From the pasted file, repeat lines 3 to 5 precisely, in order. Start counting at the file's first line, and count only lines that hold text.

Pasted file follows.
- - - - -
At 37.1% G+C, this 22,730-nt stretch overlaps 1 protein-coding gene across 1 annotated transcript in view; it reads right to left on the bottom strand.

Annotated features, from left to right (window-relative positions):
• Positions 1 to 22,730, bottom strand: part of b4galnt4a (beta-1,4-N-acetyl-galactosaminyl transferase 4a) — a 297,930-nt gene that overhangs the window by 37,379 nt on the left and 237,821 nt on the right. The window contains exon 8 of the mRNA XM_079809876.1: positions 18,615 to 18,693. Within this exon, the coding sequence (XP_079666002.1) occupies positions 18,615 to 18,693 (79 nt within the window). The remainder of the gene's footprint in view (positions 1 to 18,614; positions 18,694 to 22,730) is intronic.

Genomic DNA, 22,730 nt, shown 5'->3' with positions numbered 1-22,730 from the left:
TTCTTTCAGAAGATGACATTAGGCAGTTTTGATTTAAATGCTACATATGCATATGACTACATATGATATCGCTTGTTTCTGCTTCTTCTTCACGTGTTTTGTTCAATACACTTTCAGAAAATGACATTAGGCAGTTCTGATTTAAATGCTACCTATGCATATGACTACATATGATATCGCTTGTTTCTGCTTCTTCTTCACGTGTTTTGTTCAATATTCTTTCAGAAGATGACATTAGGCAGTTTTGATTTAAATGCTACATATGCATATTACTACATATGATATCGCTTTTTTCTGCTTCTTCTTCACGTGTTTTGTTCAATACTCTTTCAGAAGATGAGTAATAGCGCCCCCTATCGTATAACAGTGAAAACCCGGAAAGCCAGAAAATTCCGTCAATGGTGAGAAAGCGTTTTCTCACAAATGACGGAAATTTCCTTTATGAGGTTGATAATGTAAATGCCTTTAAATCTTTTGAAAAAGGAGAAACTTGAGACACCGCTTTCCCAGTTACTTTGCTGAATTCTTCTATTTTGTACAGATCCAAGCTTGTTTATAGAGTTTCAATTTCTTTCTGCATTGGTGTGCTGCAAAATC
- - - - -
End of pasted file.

• Positions 1 to 22,730, bottom strand: part of b4galnt4a (beta-1,4-N-acetyl-galactosaminyl transferase 4a) — a 297,930-nt gene that overhangs the window by 37,379 nt on the left and 237,821 nt on the right. The window contains exon 8 of the mRNA XM_079809876.1: positions 18,615 to 18,693. Within this exon, the coding sequence (XP_079666002.1) occupies positions 18,615 to 18,693 (79 nt within the window). The remainder of the gene's footprint in view (positions 1 to 18,614; positions 18,694 to 22,730) is intronic.

Genomic DNA, 22,730 nt, shown 5'->3' with positions numbered 1-22,730 from the left:
TTCTTTCAGAAGATGACATTAGGCAGTTTTGATTTAAATGCTACATATGCATATGACTACATATGATATCGCTTGTTTCTGCTTCTTCTTCACGTGTTTTGTTCAATACACTTTCAGAAAATGACATTAGGCAGTTCTGATTTAAATGCTACCTATGCATATGACTACATATGATATCGCTTGTTTCTGCTTCTTCTTCACGTGTTTTGTTCAATATTCTTTCAGAAGATGACATTAGGCAGTTTTGATTTAAATGCTACATATGCATATTACTACATATGATATCGCTTTTTTCTGCTTCTTCTTCACGTGTTTTGTTCAATACTCTTTCAGAAGATGAGTAATAGCGCCCCCTATCGTATAACAGTGAAAACCCGGAAAGCCAGAAAATTCCGTCAATGGTGAGAAAGCGTTTTCTCACAAATGACGGAAATTTCCTTTATGAGGTTGATAATGTAAATGCCTTTAAATCTTTTGAAAAAGGAGAAACTTGAGACACCGCTTTCCCAGTTACTTTGCTGAATTCTTCTATTTTGTACAGATCCAAGCTTGTTTATAGAGTTTCAATTTCTTTCTGCATTGGTGTGCTGCAAAATC